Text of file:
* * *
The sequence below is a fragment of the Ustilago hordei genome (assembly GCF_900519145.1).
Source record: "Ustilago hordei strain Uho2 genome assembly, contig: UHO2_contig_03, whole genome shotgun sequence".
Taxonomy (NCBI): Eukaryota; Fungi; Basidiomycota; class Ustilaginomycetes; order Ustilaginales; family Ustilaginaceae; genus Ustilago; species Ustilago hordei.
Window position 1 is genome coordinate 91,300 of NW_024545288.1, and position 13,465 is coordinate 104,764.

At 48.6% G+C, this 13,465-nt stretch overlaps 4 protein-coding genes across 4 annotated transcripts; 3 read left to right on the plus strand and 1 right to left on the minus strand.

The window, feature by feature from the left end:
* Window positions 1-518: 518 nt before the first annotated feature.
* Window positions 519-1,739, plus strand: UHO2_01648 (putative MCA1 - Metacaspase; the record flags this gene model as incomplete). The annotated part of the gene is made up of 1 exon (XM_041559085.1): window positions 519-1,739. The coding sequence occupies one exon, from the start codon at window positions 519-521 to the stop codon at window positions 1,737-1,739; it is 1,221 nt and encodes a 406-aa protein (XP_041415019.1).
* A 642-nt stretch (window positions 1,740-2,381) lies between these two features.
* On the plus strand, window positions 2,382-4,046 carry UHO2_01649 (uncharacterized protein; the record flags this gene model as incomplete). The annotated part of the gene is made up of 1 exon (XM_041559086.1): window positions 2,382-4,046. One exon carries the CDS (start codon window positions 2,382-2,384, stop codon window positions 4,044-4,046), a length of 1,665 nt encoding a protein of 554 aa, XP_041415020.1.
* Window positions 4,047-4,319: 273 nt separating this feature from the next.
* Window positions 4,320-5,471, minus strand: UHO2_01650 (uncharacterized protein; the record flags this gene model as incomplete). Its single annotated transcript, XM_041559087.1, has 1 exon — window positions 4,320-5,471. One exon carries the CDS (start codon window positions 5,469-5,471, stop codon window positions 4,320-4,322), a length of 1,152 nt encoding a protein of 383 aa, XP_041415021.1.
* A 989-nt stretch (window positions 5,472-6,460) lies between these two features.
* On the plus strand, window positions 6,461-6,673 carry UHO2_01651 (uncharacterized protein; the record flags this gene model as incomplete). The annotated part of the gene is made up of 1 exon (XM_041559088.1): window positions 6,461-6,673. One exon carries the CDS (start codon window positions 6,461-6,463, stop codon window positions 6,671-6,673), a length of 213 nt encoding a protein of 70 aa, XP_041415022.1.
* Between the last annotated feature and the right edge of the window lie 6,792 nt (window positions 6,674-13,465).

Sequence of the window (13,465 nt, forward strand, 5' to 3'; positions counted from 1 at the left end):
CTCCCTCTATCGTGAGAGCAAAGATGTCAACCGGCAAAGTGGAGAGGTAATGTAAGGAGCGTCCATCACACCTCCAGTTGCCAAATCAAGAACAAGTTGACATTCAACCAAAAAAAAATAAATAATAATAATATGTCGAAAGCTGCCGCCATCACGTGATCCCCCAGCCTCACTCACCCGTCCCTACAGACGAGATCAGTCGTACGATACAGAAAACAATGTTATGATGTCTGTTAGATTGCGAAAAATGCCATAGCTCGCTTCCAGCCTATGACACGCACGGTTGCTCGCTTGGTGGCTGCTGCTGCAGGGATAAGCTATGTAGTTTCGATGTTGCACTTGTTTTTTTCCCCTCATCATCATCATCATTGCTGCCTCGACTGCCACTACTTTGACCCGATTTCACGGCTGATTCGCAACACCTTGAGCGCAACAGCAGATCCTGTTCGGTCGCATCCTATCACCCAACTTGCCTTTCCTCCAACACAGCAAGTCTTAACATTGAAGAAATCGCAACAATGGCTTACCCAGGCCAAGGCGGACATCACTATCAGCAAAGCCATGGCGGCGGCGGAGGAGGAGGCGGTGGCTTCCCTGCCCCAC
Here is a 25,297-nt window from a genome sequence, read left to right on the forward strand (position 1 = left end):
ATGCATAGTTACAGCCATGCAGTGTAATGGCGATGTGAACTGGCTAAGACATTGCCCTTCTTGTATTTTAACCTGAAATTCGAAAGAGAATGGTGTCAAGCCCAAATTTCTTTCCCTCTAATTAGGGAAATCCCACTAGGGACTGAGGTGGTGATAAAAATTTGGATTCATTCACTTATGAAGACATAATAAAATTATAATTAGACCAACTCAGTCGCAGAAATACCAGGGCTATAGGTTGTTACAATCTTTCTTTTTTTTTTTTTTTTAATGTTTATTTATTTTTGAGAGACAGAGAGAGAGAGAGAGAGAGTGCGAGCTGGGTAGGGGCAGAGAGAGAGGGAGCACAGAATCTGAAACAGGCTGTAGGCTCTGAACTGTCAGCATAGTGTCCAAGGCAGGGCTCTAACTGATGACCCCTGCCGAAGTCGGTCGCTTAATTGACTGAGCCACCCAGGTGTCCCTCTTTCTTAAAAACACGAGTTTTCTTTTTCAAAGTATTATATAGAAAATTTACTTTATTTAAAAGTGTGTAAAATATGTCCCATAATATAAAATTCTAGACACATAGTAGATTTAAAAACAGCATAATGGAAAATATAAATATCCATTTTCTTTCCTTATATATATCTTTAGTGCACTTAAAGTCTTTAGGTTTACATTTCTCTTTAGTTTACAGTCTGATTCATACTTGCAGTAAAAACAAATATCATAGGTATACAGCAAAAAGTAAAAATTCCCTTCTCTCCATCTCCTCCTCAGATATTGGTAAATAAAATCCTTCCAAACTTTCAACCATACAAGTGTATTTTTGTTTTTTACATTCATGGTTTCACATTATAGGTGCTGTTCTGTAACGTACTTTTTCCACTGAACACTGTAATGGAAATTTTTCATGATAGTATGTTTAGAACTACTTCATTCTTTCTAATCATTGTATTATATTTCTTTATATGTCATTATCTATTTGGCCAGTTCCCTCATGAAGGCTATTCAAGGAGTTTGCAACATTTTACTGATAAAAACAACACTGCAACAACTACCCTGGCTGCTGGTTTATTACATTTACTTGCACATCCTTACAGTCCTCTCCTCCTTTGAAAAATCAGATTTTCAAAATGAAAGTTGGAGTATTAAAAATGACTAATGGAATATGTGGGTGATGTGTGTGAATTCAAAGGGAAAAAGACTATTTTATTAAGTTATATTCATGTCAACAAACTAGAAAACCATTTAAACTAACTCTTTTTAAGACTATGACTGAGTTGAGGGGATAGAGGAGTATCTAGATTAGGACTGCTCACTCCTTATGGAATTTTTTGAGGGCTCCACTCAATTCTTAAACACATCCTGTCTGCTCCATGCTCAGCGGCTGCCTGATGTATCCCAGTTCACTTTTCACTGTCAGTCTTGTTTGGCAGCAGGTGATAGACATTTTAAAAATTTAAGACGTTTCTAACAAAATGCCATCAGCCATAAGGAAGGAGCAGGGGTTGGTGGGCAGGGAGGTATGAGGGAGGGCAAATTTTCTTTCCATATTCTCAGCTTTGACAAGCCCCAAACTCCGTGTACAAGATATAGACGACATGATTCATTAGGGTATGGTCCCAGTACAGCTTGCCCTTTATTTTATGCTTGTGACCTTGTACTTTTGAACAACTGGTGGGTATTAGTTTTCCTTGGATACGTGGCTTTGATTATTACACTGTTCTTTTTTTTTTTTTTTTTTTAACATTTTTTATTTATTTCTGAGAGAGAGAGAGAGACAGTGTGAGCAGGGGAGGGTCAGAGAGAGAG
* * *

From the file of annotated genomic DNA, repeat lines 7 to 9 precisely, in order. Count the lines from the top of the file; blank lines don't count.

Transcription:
* Window positions 1-518: 518 nt before the first annotated feature.
* Window positions 519-1,739, plus strand: UHO2_01648 (putative MCA1 - Metacaspase; the record flags this gene model as incomplete). The annotated part of the gene is made up of 1 exon (XM_041559085.1): window positions 519-1,739. The coding sequence occupies one exon, from the start codon at window positions 519-521 to the stop codon at window positions 1,737-1,739; it is 1,221 nt and encodes a 406-aa protein (XP_041415019.1).
* A 642-nt stretch (window positions 1,740-2,381) lies between these two features.